1985. UK. Dir: Terry Gilliam. With Jonathan Pryce. 132 min. 35mm print.
A sheepish government peon with grand romantic dreams attempts to correct a simple paperwork error only to find himself hurled into a treacherous world of terrorism, torture, and plastic surgery. Elaborate production design, hysterical performances and manically kinetic direction mark a fantastical satire of bureaucracy gone wrong.
If you’ve been following the news recently, you have likely seen that Brazil has been reeling with protests on and off since early June. Diego Calderon ’13 interviewed a number of Brazilians to get a sense for why they are protesting. A description of the protests – and of his process in making the video – follows after the jump:
Take a trip back to 1960s Brazil with the psychedelic funk/soul/garage of Sessa and The Trip and the dusty vinyl of Joel Stones, the man with the deepest Tropicalia record collection in NYC.
SESSA AND THE TRIP
The new project of Sergio “Sessa” Sayeg, the former guitarist of São Paulo Tropicalia enthusiasts Garotas Suecas. Carry Brownstein of Sleater Kinney/Portlandia said of Sessa’s former band: “It has literally been a decade since I went up to a stage, closed my eyes, danced like a fool and never wanted the moment to end.”
Sergio Sayeg – Guitars and Vocals
Jorge Chafey – Bass
Robin Macmillan – Drums
Joel Stones – Spiritual Guidance
DJ JOEL STONES
The proprietor of the recently defunct Tropicalia in Furs, an East Village record store of entirely psychedelic Brazilian music from 1960s and 1970s. He has DJ’ed parties for the Beastie Boys and curated a compilation of Tropicalia rare cuts called Brazilian Guitar Fuzz Bananas.
How about a little tropical flair to warm up your winter-like Spring Break?
Annie Shepard ’09 is the founder and main mamacita of the fashion photography websiteNeon Mamacita,and her latest project is a fabulous photoshoot featuring none other than Harry Hanson ’12. With photographer Aaron Colussi, they dressed Hanson in a pretty spot-on spoof/homage of Brazilian film and stage actress and singer Carmen Miranda— well, if Miranda had a beard. The bright surroundings are courtesy of the Bronx Zoo, where I’m sure random passerby gave a few confused stares at the trio before continuing on their merry way.
That signature tutti-frutti hat, which you have most definitely seen before, was famously part of Miranda’s outfit in the trippy, bizarre, but sort of awesome 1943 Busby Berkeley-choreographed musical, The Gang is All Here. And notably, her image was also co-opted for the weirdly colonialist and male-gaze-tastic “Chiquita Banana” commercials (which rhyme “equator” with “refrigerator” in a tune sung by Miranda, who plays the role of an animated banana. It’s so perfectly 1940s).
It would be wrong of me to say that O Presidente plays music from another time. That’s simply missing the point. While the band, comprised of Andrew Zingg ’13, Nathaniel Draper ’12, Tobias Butler ’13, and Thomas Yopes (UC Berkeley ’13), writes music with very particular and sometimes peculiar influences, they’re not really reaching back into the past to steal sounds. Rather, their debut album Clube De Futebol collapses the past 60 years of music history into 10 succinct songs and adds their own, very 21st century sense of humor right on top.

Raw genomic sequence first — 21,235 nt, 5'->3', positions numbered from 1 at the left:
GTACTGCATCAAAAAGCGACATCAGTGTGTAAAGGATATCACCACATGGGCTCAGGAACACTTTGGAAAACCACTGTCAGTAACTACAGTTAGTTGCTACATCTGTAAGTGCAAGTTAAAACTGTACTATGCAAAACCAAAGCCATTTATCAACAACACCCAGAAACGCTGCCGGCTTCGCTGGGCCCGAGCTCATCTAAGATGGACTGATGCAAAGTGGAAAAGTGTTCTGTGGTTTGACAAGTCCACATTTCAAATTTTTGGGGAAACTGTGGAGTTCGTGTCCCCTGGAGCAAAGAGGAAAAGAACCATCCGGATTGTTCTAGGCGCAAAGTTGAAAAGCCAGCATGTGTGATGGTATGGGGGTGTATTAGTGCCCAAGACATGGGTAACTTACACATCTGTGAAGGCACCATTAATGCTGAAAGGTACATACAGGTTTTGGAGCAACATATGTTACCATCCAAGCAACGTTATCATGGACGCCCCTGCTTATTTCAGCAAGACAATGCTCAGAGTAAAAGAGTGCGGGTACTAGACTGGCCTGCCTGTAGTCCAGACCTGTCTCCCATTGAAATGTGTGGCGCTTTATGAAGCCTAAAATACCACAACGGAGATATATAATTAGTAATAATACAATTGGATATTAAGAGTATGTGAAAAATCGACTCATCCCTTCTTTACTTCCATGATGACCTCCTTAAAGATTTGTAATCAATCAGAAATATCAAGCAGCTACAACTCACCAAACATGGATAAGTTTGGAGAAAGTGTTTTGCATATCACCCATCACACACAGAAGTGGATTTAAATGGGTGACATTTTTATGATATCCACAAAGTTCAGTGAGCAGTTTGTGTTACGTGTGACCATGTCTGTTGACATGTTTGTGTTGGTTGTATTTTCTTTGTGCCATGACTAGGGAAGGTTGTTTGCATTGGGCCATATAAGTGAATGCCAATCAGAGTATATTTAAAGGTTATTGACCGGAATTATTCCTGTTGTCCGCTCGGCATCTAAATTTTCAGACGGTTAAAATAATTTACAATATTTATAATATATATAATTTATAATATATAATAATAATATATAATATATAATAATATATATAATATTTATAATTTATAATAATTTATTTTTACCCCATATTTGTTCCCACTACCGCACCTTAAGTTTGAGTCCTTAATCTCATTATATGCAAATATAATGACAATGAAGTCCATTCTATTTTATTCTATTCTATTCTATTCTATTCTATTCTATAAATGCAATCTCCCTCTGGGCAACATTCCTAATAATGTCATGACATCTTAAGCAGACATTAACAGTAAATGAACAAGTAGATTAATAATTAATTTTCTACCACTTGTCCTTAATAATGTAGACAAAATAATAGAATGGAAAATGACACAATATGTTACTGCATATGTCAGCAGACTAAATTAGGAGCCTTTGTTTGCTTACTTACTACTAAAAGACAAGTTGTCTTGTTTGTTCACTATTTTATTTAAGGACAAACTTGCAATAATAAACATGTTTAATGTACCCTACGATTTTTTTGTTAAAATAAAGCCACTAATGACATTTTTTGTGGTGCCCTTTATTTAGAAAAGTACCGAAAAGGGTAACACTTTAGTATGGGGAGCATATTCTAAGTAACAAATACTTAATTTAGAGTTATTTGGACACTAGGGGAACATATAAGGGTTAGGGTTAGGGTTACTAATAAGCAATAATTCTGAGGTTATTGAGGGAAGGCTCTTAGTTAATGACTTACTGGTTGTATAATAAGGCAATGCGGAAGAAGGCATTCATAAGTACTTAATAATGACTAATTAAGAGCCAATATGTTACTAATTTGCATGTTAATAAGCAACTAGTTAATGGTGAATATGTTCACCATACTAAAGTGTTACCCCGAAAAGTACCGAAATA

A quick taste of that humor: According to lead singer Zingg, the band formed around a failed student group that he and guitarist Draper attempted to start during his freshman year. Clube de Futebol, originally, was the proposal for “this club that would get SBC funds to pay for a TV and the Fox Soccer channel so we could get together with our friends and watch soccer. The Portuguese spelling was an homage to Brazil’s beautiful way of playing the game. Needless to say, SBC never agreed to give us any money. But the name stuck.” The band name, O Presidente, was a product of the same failed Clube—it was Draper’s official title, in Portuguese of course.
That’s not the last bit of Brazillian influence you’ll hear on this record. On the 50s throwback “Take My Baby,” the group sings its final verse in—you guessed it—Portuguese. You’ve got to give these guys credit for continuity. That song is notable for its American inspiration as well. Beginning with a classic slide into an upbeat surf-guitar riff, “Take My Baby” is a concise tune with easy-to-place roots.
William Pinch, Chair of the History Department wrote in a couple of days ago, informing us about a couple of events that are happening in the Department today.
Unfortunately, we totally missed the email ’til right about now, and as such the History Department Open House Pizza Lunch that took place earlier today at noon came and went like an absurd seagull. (Sorry Prof!) Still though, you should totes go tap up Prof. Pinch or any other History professor if you’re interested in the major. Added benefits of being a History major includes: being mad cool, being mad old-school educated, and being mad seksi. But I’m not speaking from experience, so I can’t say for certain.
STILL. There’s one more event for the department THAT’S HAPPENING LIKE ALMOST NOW.
Former Wes Grad and History major, Gabriel Paquette ’99, now Assistant Professor of History at Johns Hopkins University, is here to drop knowledge bombs with a lecture called, “Empire and its Discontents: Regional Rebellions, Slave Revolts, and Political Conspiracies in Brazil, 1800-1850.”